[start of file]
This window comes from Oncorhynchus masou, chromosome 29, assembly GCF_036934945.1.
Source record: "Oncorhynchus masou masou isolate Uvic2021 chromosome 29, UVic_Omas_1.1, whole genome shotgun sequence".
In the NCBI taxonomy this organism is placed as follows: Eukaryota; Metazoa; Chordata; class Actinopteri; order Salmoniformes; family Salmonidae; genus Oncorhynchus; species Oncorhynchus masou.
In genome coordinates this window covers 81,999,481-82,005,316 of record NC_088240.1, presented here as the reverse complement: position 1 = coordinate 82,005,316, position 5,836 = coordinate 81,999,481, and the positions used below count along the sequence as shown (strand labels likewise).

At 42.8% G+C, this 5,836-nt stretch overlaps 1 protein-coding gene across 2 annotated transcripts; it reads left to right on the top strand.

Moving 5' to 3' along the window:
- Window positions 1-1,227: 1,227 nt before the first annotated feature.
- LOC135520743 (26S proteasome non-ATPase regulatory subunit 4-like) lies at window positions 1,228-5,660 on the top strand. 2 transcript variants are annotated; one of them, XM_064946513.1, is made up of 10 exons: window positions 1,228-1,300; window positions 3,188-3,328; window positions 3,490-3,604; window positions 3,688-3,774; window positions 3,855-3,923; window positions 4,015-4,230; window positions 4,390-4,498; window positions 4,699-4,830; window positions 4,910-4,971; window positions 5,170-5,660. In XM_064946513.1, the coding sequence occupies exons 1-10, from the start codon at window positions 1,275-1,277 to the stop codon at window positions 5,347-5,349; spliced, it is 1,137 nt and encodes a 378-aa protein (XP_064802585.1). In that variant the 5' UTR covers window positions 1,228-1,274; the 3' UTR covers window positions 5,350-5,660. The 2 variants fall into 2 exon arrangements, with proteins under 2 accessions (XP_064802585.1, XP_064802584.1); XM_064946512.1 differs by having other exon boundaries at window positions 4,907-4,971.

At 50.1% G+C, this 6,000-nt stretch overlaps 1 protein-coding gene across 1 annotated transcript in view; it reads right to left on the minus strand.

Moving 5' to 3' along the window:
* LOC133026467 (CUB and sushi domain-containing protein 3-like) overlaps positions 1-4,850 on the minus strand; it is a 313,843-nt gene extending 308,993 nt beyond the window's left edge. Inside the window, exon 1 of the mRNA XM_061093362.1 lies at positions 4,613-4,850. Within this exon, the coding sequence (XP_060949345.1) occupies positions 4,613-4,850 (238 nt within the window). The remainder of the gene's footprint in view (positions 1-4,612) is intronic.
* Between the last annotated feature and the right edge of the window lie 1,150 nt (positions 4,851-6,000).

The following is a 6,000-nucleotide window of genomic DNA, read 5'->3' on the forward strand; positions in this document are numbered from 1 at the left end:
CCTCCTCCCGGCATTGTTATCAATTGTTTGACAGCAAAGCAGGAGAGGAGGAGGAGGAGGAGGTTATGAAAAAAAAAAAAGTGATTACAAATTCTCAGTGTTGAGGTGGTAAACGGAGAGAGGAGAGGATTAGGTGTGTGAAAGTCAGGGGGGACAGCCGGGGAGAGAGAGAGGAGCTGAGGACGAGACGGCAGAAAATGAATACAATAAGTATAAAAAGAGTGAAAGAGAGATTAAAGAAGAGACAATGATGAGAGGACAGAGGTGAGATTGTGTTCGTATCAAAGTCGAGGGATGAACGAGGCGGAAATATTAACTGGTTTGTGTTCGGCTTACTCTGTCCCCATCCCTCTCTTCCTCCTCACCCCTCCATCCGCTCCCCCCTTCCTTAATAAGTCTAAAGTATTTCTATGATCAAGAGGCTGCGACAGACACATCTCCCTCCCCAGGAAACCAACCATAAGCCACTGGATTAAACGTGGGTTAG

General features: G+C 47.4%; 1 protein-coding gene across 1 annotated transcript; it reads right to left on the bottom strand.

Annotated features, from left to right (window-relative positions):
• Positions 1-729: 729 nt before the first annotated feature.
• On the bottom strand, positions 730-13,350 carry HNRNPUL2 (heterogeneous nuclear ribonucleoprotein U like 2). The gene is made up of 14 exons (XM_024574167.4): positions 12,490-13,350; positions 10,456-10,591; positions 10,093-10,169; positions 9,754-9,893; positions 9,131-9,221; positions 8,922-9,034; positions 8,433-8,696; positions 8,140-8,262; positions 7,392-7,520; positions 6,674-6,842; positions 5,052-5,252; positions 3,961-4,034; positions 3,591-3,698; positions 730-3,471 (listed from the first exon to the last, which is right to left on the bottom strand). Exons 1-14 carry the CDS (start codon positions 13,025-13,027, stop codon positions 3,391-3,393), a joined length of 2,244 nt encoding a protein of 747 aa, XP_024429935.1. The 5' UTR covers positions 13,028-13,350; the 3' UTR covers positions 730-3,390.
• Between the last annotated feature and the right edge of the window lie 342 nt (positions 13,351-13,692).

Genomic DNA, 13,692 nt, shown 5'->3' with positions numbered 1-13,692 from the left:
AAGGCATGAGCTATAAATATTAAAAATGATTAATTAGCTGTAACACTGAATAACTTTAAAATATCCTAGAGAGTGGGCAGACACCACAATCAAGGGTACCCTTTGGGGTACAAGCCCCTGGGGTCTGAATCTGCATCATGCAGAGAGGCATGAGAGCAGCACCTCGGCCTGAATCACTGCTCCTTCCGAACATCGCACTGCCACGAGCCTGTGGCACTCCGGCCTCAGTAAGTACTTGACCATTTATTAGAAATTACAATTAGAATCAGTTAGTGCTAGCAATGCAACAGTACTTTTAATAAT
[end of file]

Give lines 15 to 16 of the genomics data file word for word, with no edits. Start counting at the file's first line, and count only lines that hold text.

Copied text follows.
General features: G+C 47.4%; 1 protein-coding gene across 1 annotated transcript; it reads right to left on the bottom strand.

Annotated features, from left to right (window-relative positions):